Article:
Your first year of recovery will be full of many challenges, including how to best celebrate the holidays as someone who is newly sober.
The risk of relapse is higher during this time, but remaining vigilant about your recovery will help you stay on the right track.
Focus on What Brings You Joy
There are only so many hours in the day, which means it’s often impossible to handle every holiday-related task that might pop up. Stress is a common trigger for relapse, so it’s a smart move to streamline your celebration to put the focus on what you enjoy the most.
If you hate traveling, consider skipping the trip to Aunt Edna’s house and celebrating Thanksgiving with your spouse and children at home. If baking isn’t your thing, buy your Christmas cookies from the store and spend your extra time decorating, watching Christmas movies, or viewing the light displays in your neighborhood. If shopping for gifts is too time-consuming, consider initiating a new family tradition of one grab bag gift or a shared experience such as going to a special holiday concert together.
There’s no “right” or “wrong” way to celebrate the holidays. Your sobriety has given you a new lease on life, so now is the perfect time to makeover your celebration so it best fits your new lifestyle.
Avoid Known Triggers
Alcohol is commonly served at social events during the holidays, so you’ll need to think carefully about whether this presents a problem for you. If you’re feeling confident in your sobriety, bringing your own beverage and politely refusing alcoholic drinks may be a good option. However, if you’re in the early stages of recovery and worried about how you’ll handle the situation, it may be safest to simply decline the invitation.
Certain people may also act as triggers. If you know that Uncle John is going to say unkind things about your past, your cousin Jake is going to want to reminisce about the days when you were using together, or your friend Miranda is going to pressure you to have a glass of wine with her, it may be best to pass on attending events where these individuals will be present.
Plan for the Unexpected
Avoiding situations that present a high risk of threatening your sobriety is one thing, but it’s not always possible to determine how an event will unfold. Before you agree to attend a holiday party, think about how you’ll handle uncomfortable situations that may pop up. This might include attending with a sober friend who can keep you accountable, driving yourself so you have a ride home, or planning an excuse in advance to allow you to leave if you don’t feel comfortable.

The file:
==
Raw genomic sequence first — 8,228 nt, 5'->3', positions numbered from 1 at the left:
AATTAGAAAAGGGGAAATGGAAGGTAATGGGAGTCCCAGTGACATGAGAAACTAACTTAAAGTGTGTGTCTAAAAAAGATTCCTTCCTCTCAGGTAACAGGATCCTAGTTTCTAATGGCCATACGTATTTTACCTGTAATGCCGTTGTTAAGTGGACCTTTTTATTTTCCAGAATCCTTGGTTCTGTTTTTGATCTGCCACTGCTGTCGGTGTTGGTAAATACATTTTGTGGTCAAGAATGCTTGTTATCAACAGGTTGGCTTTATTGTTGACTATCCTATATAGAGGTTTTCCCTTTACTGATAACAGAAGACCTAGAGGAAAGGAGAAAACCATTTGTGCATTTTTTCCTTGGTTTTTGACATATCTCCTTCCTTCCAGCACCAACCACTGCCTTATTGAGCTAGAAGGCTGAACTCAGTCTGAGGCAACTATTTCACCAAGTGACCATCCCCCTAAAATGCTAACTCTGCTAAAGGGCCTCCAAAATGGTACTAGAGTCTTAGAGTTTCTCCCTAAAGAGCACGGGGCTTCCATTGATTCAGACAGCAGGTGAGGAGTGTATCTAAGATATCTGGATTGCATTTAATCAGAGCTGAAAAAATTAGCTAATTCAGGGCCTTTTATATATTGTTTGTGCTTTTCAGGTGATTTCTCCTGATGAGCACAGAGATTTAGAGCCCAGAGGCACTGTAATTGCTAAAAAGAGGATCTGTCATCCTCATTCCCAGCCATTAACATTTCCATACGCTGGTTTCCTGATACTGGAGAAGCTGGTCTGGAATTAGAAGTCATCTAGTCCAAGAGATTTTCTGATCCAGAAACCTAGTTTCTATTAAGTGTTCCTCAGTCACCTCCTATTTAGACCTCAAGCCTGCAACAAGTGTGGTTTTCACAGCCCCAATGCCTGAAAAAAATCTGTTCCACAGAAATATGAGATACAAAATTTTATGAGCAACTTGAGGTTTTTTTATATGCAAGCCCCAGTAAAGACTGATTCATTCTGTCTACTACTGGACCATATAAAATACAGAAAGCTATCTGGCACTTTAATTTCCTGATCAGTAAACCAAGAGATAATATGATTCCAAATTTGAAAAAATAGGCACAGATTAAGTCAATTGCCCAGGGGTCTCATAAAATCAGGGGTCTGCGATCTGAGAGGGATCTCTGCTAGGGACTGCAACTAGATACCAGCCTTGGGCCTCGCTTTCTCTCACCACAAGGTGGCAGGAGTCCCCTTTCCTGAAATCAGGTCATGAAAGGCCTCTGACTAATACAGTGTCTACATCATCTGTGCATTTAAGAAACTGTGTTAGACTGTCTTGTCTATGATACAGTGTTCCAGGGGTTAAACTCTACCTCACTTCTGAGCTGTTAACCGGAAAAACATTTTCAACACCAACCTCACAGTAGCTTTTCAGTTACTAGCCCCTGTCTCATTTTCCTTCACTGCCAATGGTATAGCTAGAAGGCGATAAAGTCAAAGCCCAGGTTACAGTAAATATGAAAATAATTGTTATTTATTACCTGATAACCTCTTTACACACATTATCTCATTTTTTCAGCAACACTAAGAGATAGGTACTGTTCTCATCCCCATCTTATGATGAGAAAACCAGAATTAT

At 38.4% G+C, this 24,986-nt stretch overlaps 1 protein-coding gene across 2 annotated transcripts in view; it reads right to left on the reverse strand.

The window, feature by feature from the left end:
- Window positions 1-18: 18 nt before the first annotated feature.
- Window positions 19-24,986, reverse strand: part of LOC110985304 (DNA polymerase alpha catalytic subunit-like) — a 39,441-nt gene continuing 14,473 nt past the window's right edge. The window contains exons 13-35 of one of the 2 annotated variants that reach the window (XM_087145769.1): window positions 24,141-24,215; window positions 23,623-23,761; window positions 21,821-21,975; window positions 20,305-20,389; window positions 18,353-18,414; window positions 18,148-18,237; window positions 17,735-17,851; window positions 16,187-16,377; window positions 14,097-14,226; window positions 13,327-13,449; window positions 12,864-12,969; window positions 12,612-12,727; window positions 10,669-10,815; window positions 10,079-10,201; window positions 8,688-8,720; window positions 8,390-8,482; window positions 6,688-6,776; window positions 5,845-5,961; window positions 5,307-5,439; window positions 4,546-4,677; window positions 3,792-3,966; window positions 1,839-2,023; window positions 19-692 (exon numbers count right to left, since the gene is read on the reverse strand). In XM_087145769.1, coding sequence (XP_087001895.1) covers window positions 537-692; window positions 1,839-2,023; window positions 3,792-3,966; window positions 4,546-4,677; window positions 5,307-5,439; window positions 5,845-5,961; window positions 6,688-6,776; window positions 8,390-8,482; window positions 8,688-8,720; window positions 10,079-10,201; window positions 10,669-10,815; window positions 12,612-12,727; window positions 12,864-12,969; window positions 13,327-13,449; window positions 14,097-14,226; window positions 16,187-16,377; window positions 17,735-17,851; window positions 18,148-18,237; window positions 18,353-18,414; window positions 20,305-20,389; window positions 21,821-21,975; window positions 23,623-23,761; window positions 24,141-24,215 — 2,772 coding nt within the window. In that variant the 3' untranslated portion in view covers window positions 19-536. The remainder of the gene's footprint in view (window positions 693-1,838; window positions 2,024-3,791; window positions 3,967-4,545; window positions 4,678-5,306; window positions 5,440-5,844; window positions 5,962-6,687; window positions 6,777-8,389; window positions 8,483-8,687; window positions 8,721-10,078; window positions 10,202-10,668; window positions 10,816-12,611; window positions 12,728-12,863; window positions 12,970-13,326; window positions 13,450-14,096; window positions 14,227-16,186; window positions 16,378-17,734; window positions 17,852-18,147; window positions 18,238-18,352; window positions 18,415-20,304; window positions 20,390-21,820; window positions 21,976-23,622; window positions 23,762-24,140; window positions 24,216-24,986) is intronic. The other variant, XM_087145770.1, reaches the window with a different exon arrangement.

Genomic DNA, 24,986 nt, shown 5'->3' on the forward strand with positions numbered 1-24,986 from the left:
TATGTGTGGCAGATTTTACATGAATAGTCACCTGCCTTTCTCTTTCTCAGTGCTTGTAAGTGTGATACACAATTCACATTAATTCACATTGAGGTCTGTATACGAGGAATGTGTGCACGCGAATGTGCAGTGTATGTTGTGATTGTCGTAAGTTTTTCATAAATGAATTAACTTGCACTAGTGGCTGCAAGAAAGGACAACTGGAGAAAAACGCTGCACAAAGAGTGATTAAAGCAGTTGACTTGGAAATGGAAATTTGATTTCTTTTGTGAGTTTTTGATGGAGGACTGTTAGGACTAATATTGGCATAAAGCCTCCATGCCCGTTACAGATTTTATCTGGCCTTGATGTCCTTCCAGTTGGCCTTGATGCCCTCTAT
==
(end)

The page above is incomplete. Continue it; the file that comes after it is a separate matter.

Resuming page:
Role playing with your sponsor or a supportive friend is a good way to boost your confidence in handling tricky situations. You can practice ways to refuse a drink at a party, how to share your recovery story, and what to do when someone is unsupportive of your sobriety.
Make Time for Meetings
One thing that streamlining the holidays doesn’t mean is taking time away from any 12-Step or support group meetings you’ve been attending. Meetings provide a vital source of support and accountability, especially during the busyness of the holiday season.
If you’ve decided that you’ll be traveling during the holidays, look up meetings in the area where you’ll be staying. It’s also a good idea to check in with your sponsor periodically while you’re away from home to reinforce your commitment to recovery.
Maintain Healthy Habits
During the holidays, it’s tempting to skimp on sleep, avoid the gym, and indulge in fatty or sugary treats. However, sticking to the healthy habits you delivered in treatment will help stabilize your mood and give you the energy you need to get through the holiday season. Aim to keep a regular sleep schedule, get at least 30 minutes of exercise per day, and eat balanced meals with lean protein, whole grains, and fresh fruits and vegetables.
If you do slip up, keep in mind that a single mistake doesn’t mean you have to abandon the progress you’ve made. Take a deep breath and remind yourself that tomorrow is another day.
Remember You’re Not the Only One Who Is Struggling
If you’re feeling less than festive this holiday season, know that you’re not alone. The holidays are difficult for many people, even those who aren’t in recovery. Strained family relationships, a jam-packed travel schedule, financial difficulties, or the recent death of a loved one are just some of the many issues that can be stressors during the holiday season.
Reminding yourself that other people may also be having difficulty getting into the holiday spirit can help take away some of the pressure to have a picture-perfect celebration. In fact, some of the changes you make to how you choose to celebrate the season may also benefit your loved ones by taking away unrealistic expectations.